Warning on stress levels in further education

Sally Hunt, general secretary of the University and College Union
Sally Hunt, general secretary of the University and College Union
0
Have your say

RISING numbers of college workers report feeling stressed and worn-out amid heavy workloads, long days and major changes in the workplace, according to a survey.

Almost nine in 10 (87 per cent) say they find their job stressful, according to a poll by the University and College Union (UCU), compared with just under three in four (73 per cent) who said the same in 2012.

A similar proportion (89 per cent) of the 2,251 union members questioned said they usually feel worn out at the end of the day, while 88 per cent said they find it difficult to unwind.

And nearly half (46 per cent) said they always, or almost always, neglect their personal needs because of work demands.

The union’s survey shows that many staff feel under pressure to come in when they are sick and also indicates that many believe they are being forced to perform unnecessary tasks.

Overall, around nine in 10 (89 per cent) said that they have felt the need to go into work when they are unwell on at least some occasions

Many said this was down to the pressures of their job, lack of cover, or a reluctance to let students down and further burden their colleagues.

Just over two thirds (68 per cent) claimed they had been asked to carry out work they considered unreasonable.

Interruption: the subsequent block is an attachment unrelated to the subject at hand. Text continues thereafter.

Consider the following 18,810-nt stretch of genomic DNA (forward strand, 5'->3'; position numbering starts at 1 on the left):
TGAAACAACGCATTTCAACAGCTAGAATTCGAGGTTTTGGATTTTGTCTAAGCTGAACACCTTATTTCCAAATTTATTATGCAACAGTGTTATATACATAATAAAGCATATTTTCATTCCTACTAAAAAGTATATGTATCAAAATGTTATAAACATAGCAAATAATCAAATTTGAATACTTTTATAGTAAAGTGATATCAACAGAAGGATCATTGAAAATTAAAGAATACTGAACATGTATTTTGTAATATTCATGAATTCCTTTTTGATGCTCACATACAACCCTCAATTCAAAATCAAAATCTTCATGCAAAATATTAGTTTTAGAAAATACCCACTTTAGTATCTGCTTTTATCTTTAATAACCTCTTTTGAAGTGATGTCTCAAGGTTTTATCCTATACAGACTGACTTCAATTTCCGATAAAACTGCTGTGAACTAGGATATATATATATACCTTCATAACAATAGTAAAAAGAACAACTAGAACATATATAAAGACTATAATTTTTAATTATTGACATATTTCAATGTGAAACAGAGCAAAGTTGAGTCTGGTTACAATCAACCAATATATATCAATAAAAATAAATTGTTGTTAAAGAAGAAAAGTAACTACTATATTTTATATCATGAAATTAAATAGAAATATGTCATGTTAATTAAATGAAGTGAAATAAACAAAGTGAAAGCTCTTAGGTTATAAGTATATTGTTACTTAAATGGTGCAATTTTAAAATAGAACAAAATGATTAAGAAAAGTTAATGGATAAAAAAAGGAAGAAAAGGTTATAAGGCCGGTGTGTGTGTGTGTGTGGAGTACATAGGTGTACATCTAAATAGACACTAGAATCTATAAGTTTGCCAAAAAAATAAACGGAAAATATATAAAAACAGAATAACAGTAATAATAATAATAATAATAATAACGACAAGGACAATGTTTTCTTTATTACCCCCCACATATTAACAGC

Almost a third of those polled claimed that they had worked more than 50 hours a week.

UCU general secretary Sally Hunt said: “The report details how a lack of stability in the sector is one of the main causes of huge stress for staff,” she said. “The sector and the people who work in it desperately need some stability.

“For the first time we explored the problems with the constant changes staff have to deal with and we found that more than two-thirds of staff said too many changes had been introduced in their institution.

The findings follow claims from ChildLine that children are increasingly suffering from stress through exams.

The helpline said it has seen a 200 per cent increase in youngsters mentioning the issue during counselling sessions.

NSPCC chief Peter Wanless said the figures show that the pressure to perform well is being felt by a rising number of young people.